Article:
I would compare both, with clean cache, checking duration, cpu and reads via SQL Profiler and would expect EXISTS to not only perform better in SQL Server, but also scale better when data volumes grow. With small amounts of data, there will not be much of a difference, but scalability is important. –  AdaTheDev Nov 10 '09 at 15:55
IF EXISTS is optimised. There's some very good books by Solid Quality Learning (solidq.com/na/OurBooks.aspx), which I've read a number of and although I forget which one, one of them gave the best level of detail I've come across on the query optimisation process. IF EXISTS vs alternatives was a scenario I researched into some time ago –  AdaTheDev Nov 10 '09 at 15:58

Do you have an index on id and date?

maybe you just want:

select top 1  1 from myTable where id=7 and rowInsertDate > '01/01/2009'

note: this would return 1 if data exists, or nothing otherwise.

another edit. This won't return a row with the value null if there is no data, but rather will not return any rows. More like null in its more figurative sense.

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This give a much bigger clue to the query optimizer and I would expect it to be much faster. –  Benoit Nov 10 '09 at 15:35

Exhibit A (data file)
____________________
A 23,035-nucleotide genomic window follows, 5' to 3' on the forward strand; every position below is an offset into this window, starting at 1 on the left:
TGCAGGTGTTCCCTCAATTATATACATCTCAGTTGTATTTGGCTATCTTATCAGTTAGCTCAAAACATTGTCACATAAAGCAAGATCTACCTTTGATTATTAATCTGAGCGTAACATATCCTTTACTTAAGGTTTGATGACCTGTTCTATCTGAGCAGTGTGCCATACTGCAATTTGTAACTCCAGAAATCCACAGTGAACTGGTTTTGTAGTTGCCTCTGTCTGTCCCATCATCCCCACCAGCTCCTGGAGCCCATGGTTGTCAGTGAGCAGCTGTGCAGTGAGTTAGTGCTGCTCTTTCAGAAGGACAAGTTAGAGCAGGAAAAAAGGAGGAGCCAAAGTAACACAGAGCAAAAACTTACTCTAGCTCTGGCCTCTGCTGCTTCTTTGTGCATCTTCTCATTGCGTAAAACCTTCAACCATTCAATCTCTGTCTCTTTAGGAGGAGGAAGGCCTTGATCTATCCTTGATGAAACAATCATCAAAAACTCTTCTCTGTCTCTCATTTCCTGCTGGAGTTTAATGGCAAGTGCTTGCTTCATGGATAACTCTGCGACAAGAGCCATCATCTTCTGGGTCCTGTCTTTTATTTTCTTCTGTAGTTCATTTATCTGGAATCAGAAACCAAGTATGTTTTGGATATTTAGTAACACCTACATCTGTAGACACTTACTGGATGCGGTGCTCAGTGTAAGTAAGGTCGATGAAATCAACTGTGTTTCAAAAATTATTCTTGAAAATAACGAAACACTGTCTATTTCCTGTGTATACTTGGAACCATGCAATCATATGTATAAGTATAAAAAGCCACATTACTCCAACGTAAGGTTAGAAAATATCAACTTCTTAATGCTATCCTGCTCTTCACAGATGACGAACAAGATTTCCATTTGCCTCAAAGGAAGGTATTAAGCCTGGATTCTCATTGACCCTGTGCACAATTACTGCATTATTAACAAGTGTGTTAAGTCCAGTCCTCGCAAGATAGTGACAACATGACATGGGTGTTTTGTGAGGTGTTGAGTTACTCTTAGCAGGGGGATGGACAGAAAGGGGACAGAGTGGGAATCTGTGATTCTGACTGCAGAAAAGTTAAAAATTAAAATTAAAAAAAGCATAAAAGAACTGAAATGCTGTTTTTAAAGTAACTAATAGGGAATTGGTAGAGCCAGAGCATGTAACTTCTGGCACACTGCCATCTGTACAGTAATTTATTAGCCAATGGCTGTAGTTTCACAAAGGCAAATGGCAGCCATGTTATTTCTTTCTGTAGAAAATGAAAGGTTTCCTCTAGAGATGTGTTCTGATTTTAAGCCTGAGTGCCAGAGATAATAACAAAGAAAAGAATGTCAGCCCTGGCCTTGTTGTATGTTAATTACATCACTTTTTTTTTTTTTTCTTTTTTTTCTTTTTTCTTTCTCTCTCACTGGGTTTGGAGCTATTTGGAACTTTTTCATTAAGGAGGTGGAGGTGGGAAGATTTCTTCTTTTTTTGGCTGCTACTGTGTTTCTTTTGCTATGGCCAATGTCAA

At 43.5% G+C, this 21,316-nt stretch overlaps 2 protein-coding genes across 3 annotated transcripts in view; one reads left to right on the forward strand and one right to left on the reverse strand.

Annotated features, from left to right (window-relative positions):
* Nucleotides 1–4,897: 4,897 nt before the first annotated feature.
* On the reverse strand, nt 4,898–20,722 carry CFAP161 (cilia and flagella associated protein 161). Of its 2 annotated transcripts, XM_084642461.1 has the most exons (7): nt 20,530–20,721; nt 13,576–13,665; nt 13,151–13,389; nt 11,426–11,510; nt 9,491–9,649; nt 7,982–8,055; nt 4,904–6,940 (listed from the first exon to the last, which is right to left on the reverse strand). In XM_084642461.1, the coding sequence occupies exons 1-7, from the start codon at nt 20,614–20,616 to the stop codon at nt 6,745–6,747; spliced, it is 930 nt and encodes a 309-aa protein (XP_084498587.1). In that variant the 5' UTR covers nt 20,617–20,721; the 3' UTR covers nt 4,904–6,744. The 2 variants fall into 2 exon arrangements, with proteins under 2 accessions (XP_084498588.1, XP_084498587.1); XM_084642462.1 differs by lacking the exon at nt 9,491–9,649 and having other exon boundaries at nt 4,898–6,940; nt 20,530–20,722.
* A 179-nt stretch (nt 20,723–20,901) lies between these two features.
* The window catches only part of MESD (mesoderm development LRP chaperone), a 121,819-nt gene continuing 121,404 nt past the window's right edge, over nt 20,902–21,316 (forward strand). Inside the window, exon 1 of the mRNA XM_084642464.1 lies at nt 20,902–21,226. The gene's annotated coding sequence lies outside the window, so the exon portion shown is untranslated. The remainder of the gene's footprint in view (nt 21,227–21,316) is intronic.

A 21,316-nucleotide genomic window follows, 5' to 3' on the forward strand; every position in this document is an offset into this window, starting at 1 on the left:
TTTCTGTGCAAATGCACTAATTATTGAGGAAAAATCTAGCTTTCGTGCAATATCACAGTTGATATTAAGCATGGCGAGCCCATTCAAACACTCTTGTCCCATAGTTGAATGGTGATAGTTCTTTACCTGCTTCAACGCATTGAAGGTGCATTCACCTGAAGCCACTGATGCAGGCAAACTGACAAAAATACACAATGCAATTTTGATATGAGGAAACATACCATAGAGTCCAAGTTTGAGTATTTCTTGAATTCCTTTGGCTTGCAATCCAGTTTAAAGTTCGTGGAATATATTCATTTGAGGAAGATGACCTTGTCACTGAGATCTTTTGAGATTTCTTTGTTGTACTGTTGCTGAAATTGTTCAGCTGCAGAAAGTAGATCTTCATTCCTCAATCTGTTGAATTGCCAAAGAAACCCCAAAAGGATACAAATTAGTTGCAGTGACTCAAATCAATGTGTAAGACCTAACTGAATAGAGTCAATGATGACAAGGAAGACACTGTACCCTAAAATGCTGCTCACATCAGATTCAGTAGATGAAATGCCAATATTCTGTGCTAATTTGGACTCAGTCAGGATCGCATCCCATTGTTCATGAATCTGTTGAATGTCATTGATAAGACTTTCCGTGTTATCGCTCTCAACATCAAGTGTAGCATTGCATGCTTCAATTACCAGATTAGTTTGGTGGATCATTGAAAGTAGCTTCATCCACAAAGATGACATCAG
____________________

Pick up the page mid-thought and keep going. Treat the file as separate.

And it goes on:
Clever =solution. –  Nathan Taylor Nov 10 '09 at 15:36
make sure to get the appropriate platform dependent limit clause.. top 1 or limit 1 etc.. –  Kevin Nov 10 '09 at 15:39
I am pretty sure this won't return NULL if no record is matched, but no result at all, which is pretty different. This is why EXISTS actually exists. –  Alex Bagnolini Nov 10 '09 at 15:42
Ahh I see the query would actually take about 4 input parameters plus a date range so I simplified it for the question. Cheers dude nice idea. –  Robert Nov 10 '09 at 15:52

This is the fastest i could get in my projects:

  select top 1 1 
  from myTable 
  where id=7 
  and rowInsertDate BETWEEN '01/01/2009' AND GETDATE()
) THEN 1 ELSE 0 END AS AnyData
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This is the general premise I am going to use. Thanks –  Robert Nov 10 '09 at 15:54